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Tuesday night I watched True Detective for research. Yesterday I submitted the final draft of my thesis. Today I slept in. If I could say that in Latin, I would.

I post a lot about what I’m doing but rarely about what I’m writing, so I figured I would share a little about my thesis project, THE PEA PATCH MURDERS. My thesis is a kind of documentary project concerning a double murder in 1930 that happened outside of my home town in Georgia. A woman and her 18-month old daughter were found buried in a pea patch. Creepy, right? It’s only the beginning.

A man named James Parker was tried, convicted, and executed. The primary evidence for the conviction was based on the second-hand word of a fortune teller. There’s even a white painted horse, which, according to another document, was really a cow.

A lot of people have heard about this, but they don’t know much about it. Librarians have even tried to convince me that it’s a legend. That’s because all of the court documents were stored in the attic of a house that caught fire in 1940. In 1990, my father bought this house to use for his law practice. Stuffed away in the corner of the partially scorched attic was an old rusted footlocker filled with brittle tawny court records, testimonies, and affidavits.

All of the extant public literature on the case is essentially a facsimile of a 1938 article that reads incidentally extremely postmodern, fraught with fragmentation, paradox, alinearity, told by questionable and changing narrators.

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My brother, who is a filmmaker, and I want eventually to write and make the film version of The Pea Patch Murders, and our discussions have greatly influenced how I wanted the thesis to function. The poetic iteration of The Pea Patch Murders consists of a chronological shuffling of various kinds of poems: poems that are strictly appropriated language from the articles and artifacts; poems that blend the appropriated language with my own; prose poems that are purely imaginative; audio transcriptions and homophonic translations; poems that are transcribed emails to me from friends and family members about the case; and poems that relate to the history only in concept or emotional register.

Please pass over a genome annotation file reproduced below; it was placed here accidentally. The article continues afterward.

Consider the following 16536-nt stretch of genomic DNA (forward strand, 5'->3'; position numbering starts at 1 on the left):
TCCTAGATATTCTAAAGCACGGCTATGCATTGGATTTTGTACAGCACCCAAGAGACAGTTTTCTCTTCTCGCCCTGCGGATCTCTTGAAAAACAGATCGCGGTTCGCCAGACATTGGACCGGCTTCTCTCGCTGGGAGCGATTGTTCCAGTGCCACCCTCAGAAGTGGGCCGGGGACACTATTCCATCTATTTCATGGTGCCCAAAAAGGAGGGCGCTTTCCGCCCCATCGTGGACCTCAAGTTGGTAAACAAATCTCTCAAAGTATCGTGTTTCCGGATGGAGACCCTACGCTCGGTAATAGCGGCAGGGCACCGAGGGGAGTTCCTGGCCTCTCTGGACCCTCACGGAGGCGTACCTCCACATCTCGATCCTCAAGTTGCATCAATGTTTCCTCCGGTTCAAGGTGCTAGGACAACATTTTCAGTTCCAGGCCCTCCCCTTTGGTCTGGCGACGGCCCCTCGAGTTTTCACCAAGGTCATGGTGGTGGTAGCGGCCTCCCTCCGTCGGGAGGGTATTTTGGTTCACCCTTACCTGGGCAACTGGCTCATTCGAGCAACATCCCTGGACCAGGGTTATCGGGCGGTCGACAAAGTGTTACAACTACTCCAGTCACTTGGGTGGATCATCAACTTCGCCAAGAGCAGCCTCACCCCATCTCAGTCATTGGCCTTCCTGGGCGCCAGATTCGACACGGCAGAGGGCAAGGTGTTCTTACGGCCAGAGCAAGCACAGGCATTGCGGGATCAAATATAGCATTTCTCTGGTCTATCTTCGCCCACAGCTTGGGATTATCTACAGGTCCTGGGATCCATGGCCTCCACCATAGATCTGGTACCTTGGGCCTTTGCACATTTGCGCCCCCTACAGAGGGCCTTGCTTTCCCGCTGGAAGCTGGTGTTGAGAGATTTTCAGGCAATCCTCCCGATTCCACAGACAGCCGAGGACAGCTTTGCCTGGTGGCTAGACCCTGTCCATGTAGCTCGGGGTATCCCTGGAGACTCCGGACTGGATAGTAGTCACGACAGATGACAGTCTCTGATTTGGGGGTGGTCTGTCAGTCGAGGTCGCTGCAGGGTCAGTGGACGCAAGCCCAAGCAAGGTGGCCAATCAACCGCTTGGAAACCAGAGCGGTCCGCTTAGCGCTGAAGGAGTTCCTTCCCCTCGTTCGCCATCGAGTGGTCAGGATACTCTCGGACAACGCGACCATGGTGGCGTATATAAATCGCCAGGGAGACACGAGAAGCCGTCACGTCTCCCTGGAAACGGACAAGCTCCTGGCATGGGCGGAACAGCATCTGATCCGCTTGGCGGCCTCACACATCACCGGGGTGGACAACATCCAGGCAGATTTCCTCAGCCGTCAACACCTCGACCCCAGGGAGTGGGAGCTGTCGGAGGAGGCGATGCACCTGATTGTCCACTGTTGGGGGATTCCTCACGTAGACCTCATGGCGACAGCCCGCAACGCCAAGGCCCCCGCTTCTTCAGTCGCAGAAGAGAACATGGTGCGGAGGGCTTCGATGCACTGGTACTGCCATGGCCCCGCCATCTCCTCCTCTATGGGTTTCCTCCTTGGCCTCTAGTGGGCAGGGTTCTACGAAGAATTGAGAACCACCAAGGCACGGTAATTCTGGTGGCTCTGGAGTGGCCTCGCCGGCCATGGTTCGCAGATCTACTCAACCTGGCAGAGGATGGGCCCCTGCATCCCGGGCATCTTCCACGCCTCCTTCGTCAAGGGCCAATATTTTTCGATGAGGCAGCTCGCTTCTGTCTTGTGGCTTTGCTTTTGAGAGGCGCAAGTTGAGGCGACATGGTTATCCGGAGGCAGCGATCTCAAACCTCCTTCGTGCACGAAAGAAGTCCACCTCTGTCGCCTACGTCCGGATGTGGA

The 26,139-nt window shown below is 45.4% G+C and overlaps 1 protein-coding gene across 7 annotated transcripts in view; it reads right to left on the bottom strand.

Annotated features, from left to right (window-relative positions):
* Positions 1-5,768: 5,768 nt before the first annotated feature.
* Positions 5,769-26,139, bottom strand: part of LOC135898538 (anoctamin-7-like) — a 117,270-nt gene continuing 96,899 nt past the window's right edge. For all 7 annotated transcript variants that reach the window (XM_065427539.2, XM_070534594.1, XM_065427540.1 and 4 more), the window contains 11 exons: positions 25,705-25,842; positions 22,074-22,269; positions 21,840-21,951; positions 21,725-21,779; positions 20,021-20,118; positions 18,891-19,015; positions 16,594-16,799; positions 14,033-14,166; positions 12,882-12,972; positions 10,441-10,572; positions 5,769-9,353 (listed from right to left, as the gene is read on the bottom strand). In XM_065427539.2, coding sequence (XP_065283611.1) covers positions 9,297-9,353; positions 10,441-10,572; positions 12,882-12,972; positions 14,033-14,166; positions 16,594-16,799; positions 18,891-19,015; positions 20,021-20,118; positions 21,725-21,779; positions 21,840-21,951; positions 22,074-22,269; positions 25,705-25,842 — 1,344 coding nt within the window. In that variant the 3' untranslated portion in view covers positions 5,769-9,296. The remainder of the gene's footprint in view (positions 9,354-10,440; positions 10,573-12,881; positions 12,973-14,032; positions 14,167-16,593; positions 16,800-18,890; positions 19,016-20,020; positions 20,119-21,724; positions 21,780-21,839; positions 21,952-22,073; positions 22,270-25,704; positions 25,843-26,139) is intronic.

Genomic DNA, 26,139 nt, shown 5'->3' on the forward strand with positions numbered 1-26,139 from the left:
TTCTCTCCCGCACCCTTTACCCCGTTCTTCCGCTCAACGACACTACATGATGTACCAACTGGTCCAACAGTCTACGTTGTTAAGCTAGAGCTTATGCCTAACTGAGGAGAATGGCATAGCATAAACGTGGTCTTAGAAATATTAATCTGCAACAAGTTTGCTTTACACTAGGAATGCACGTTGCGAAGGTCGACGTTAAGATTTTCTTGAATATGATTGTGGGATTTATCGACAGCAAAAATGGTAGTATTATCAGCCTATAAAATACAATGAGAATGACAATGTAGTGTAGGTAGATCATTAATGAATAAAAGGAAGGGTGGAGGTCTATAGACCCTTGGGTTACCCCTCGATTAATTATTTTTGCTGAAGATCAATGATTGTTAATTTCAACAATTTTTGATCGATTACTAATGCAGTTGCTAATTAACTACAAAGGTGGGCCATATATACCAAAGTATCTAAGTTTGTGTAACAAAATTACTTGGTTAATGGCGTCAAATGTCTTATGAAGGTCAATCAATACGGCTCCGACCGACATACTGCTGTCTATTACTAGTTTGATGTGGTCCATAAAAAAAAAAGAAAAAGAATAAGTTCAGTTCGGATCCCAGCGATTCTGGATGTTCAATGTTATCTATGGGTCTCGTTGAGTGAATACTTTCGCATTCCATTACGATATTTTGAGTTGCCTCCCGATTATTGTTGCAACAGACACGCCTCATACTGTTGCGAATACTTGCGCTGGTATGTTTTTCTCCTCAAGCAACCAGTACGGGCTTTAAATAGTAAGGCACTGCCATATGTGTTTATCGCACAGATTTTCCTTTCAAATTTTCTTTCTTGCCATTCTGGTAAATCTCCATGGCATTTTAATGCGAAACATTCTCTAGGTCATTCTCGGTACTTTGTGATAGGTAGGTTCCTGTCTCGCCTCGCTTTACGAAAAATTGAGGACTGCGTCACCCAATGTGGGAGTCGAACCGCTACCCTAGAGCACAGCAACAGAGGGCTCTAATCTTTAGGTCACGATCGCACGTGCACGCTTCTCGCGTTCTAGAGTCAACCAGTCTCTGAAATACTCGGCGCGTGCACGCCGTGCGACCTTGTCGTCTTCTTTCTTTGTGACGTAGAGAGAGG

Other than the straight up weirdness surrounding the case, my initial obsessions were rooted in an interest in the function of language and its relationship to truth/fact/history, which are each distinct and yet part of the same. I encountered a strong sense of disorientation at the (mis)handling of facts, and this was exciting to me. This experience is at the core of the project, which allows the work to explore how ultimately, there is no sure certainty, and that the unreliability of language has a way of debunking our ontological and epistemological assumptions of truth and fact.

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It’s been fun working with Tony Trigilio, my thesis advisor, and talking about ideas for the project. I’ve watched a lot of documentaries for research. I’m especially interested in contemporary documentary films, which are often sensationalized and remixed in such a manner that the object of interest subtly shifts from the nominal subject of the documentary to the documentary itself. And I felt this gradual shift occurring in my thesis as well. What began about the unraveling of a family in 1930, slowly became more and more about my own family and my handling of the poems.

Next up: the movie version!

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